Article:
"I didn’t talk or eat, just waited." - Joseph's Story
My husband and I got married in 2008, we wanted children right away. After a year, we tried fertility treatment and to our amazement it worked the first time. I conceived in September of 2009 and the baby was due June 7, 2010. We debated about wanting a boy or a girl and at 20 weeks we had the anatomy sonogram. I laid on the sonogram table the tech went over and over my belly with the wand. She never said a word and left to get the doctor. The doctor spent well over 45 minutes scanning. Then I finally asked, “Is it a boy or a girl?” “It's a boy.” My husband beamed. However, the doctor said, “But there is a problem. You baby has CDH, a congenital diaphragmatic hernia. It’s often fatal. I am so sorry. The nurse will give you name of a specialist.” I stammered through my thoughts, “Wait! Don’t you have medicine or a diet I can follow or exercise? I will do anything.” The doctor responded with, “I am sorry you need to ask the specialist.”
The nurse scheduled an appointment with Maternal-Fetal Medicine for the following day. We were devastated. I can remember sobbing all the way home and my husband holding it together until he talked to his dad. When he said, “Dad, it’s not fair” and his voice broke, I could have ripped my heart out. When I got home I just started to pray, it was all I could do for my son now. The next day both our parents drove in from out of town to go to the doctor with us. I wanted them to hear it first-hand and ask any questions to the doctor directly. She did yet another sonogram and told us that his defect was severe and to “give up.” We should “consider our options." We were young we could “start over.” Those words cut like a knife. Never! No never! That was my answer. The next suggestion was to find a center that specialized in CDH, but of course she didn’t know of any such center.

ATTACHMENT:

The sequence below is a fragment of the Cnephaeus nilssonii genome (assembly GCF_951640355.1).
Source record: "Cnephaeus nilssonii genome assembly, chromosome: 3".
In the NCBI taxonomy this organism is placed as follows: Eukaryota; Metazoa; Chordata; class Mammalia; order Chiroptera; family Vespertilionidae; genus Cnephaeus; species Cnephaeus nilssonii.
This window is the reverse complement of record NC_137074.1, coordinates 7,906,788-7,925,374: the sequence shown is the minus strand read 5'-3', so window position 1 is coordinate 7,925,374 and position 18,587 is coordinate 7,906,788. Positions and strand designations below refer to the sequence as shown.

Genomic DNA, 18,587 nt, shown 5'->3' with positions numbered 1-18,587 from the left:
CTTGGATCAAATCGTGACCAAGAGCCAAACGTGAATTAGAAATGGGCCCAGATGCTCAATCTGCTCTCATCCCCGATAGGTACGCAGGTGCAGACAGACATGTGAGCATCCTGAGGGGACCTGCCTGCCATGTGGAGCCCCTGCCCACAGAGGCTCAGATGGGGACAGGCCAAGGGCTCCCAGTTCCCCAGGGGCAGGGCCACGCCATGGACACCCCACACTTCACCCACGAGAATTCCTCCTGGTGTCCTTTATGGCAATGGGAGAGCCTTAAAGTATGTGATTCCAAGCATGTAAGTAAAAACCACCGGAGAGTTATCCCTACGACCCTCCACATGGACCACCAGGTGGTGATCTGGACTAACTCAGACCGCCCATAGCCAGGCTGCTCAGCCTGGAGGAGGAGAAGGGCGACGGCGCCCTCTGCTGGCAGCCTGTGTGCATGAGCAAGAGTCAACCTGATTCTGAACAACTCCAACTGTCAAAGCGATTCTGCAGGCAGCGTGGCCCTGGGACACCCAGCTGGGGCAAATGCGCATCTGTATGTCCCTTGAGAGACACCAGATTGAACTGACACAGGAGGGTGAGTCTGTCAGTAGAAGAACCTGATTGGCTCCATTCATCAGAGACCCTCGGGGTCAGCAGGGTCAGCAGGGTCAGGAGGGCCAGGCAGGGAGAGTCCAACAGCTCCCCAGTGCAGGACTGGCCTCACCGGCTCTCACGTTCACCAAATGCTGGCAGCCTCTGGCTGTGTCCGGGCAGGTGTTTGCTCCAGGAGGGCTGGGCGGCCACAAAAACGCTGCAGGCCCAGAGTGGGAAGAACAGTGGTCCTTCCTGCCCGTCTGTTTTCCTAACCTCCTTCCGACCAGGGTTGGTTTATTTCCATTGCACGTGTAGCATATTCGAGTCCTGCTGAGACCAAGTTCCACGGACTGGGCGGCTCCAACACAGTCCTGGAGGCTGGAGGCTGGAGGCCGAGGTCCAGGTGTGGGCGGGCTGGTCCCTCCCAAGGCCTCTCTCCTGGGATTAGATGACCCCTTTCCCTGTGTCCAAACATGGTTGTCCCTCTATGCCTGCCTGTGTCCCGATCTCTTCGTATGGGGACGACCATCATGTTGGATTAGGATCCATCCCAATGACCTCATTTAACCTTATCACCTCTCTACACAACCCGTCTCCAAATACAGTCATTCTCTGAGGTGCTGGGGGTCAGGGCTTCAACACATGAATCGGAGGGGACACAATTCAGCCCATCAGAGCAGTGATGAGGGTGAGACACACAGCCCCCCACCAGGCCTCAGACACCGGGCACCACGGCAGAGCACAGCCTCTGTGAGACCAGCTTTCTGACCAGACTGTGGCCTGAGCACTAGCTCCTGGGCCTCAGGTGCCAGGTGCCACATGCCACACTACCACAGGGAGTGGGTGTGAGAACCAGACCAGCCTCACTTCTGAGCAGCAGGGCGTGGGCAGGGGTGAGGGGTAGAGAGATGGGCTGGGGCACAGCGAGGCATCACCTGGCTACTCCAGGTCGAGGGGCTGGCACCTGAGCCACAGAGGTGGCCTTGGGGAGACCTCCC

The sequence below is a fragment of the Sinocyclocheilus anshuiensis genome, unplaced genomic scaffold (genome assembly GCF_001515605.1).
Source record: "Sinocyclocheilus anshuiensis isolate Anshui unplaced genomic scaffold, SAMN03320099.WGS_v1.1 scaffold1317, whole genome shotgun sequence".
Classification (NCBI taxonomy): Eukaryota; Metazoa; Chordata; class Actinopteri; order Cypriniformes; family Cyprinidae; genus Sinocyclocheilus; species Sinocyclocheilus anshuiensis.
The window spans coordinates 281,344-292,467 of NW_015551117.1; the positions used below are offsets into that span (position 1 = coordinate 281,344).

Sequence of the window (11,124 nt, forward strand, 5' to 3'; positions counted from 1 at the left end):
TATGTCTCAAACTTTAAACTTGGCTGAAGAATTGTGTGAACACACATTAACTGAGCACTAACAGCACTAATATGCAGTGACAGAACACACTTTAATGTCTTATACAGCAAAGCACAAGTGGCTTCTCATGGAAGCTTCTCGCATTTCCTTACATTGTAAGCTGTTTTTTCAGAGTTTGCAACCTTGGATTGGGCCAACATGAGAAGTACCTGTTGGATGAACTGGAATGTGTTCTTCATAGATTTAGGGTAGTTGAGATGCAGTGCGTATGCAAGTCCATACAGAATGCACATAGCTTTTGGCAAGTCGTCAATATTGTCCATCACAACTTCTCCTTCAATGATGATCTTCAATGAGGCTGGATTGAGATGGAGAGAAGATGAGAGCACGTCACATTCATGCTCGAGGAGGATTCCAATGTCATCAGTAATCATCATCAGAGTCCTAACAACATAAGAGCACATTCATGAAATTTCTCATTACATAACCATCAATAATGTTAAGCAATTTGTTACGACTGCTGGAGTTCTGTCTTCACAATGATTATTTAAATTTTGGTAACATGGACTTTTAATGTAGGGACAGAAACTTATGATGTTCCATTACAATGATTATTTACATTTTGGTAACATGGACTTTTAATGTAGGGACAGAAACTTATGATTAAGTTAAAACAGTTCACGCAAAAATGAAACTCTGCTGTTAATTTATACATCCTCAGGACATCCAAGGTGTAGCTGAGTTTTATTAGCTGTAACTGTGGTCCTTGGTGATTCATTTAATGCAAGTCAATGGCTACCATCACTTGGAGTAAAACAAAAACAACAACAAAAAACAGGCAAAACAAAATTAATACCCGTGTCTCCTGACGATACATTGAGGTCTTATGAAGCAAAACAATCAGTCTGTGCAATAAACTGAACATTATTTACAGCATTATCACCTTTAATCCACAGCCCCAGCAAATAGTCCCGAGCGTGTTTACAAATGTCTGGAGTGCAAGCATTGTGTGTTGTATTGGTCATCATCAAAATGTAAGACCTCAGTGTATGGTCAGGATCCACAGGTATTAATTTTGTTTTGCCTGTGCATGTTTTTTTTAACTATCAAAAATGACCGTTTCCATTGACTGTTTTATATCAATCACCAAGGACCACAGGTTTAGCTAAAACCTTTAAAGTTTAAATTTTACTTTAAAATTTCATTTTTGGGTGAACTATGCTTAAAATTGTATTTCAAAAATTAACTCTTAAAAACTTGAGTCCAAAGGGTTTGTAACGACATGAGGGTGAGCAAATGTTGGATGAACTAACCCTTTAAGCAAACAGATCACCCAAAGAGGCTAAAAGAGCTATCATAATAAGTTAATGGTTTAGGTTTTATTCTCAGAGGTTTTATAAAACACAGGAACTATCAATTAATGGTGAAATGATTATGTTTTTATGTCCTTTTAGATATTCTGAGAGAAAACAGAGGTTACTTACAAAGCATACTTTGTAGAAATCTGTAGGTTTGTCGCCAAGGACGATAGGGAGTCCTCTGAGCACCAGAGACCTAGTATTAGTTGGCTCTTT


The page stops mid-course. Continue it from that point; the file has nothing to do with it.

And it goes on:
At this point, we were on our own to find help. We started researching online. My mother-in-law came across the old Kay’s Kids site. She read some stories and told us to look into it. After we did, we called the Firestones, a family that had a story on the website. Mr. Firestone told us that there were other centers to treat CDH but we should consider meeting Dr. Kays. I called the next day and got an appointment for a consult. In the meantime, we made an appointment to fly to Pennsylvania for a consult at CHOP.